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  • By Teania

    Does anyone get a feeling of a stiff neck and shoulders about 15 minutes after taking the imitrex? Like you’ve slept wrong on your neck so now it’s super sore? I’ve been getting that after taking the imitrex but then again I do love the fact it takes away the migraines like a dream. I have only been on it as a treatment agent for a month but **** does it work. I even let a migraine develop into a full blown one to see how fast Sumatriptan worked and it only took like an hour and a half before I could get off the couch and do stuff. I was very happy with that. Now I’ll be going back to my doctor and telling him that. Though I’m wondering has anyone ever tried to take it with Midol? I just want to know if I should try to avoid doing it.

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  • By Ellen Schnakenberg

    Teania – This feeling you’re getting can be pretty common with triptans. Anything new should always be discussed with your doctor however just to be super sure that’s what’s going on.

    I’m SO happy you have found something that seems to work for you.

    As to taking it with Midol – again, only your doctor knows your medical history and other meds you’re taking etc, so please contact either your doctor or pharmacist for best advice there.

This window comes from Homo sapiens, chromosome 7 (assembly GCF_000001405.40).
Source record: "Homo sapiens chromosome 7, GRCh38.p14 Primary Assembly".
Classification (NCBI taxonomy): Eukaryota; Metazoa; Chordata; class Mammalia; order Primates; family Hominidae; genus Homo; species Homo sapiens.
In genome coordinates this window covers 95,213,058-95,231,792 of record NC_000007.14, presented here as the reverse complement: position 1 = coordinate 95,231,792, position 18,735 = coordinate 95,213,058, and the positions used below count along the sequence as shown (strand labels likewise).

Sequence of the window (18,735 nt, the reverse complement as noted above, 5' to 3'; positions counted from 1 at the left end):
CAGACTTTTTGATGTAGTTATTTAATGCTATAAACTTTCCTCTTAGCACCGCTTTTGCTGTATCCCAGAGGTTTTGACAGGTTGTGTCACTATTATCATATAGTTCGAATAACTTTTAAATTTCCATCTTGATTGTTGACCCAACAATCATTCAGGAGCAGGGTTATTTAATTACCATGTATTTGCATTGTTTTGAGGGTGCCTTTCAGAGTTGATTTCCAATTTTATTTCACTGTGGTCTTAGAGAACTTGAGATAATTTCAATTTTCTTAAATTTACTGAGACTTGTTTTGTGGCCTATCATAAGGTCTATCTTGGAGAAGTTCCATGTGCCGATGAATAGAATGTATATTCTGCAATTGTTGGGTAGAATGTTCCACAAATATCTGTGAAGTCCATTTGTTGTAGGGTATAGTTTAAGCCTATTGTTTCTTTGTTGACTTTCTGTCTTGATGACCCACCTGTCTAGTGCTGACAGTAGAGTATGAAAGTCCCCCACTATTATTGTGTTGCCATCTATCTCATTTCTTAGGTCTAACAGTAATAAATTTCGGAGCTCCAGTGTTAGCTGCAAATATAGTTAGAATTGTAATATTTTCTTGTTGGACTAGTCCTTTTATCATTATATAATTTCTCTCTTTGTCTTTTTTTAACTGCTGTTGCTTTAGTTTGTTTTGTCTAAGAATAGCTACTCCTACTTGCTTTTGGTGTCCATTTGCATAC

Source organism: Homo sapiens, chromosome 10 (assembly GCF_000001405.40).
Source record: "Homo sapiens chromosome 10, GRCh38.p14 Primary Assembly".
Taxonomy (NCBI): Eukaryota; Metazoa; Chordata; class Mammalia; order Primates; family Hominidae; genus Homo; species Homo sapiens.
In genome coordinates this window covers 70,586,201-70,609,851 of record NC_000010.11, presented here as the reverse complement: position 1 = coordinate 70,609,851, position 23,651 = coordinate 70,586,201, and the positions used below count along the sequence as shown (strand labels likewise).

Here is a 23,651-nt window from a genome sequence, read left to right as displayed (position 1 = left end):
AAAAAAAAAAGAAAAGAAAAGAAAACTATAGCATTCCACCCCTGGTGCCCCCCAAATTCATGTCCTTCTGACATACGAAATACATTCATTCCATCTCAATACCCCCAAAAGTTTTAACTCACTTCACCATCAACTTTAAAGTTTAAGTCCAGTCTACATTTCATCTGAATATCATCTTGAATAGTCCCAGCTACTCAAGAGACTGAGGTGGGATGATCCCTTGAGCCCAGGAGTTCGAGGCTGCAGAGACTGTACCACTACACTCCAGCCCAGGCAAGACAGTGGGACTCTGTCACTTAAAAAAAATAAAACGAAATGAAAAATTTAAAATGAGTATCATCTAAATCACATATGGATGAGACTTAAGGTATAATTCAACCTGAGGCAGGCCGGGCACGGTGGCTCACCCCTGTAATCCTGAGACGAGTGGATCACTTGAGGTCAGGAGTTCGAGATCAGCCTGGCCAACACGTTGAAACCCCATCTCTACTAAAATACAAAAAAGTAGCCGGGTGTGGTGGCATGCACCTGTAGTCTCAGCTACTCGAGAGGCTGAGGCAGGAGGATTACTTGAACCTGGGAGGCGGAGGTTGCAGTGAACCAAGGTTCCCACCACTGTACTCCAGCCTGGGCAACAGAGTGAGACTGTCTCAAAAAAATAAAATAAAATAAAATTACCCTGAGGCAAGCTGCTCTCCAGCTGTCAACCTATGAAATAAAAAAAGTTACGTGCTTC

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  • By Tim Banish

    I have used Imitrex for almost 20 years with no major problems. Used the pill first but one day during a severe attack my doctor injected me. Migraine was gone in 30-45 minutes! Switched to injectable after that, and to generic a few years ago when insurance demanded. I do have a slight feeling of shortness of breath and dizziness for 10 minutes or so following an injection, along with the pain level increasing but in 15 to 20 minutes I feel OK. My migraines usually hit while I’m sleeping, 3-6 AM, so if I wake up, take a shot, then nap again for an hour or so I can have a normal day. If I have 2-3 days of migraines though, I’m wore out. But even after all these years it still works well, and I am grateful for whoever invented it!

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  • By dmcbee

    I have the same problems with the Imitrex as I use the 9 tablets in the first week and have to wait another month for a refill. Is there another medication that would work better?

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  • By Tim Banish

    Does anyone else get ringing in the ears after using sumitriptan? I have developed tinnitus after using sumitriptans for several years. This morning after an injection the ringing got so bad I could not get back to sleep. I’m aware that the tinnitus could be from either my age (62) or the fact that in my younger years I played in a rock band and worked in a factory with lots of air lines hissing all night. However the ringing has been worse lately after an injection, and continues to bother me throughout the day.

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    • By Jane

      Sumatriptan has been a Godsend! I have used it for 20 years and just last year I developed tinnitus (constant ringing in the ears). I suspect from the sumatriptan. My ENT doc didn’t have any answers and my hearing test was pretty much normal. Tinnitus is listed as a side effect in the drug literature. I’d be curious to hear if others are experiencing tinnitus.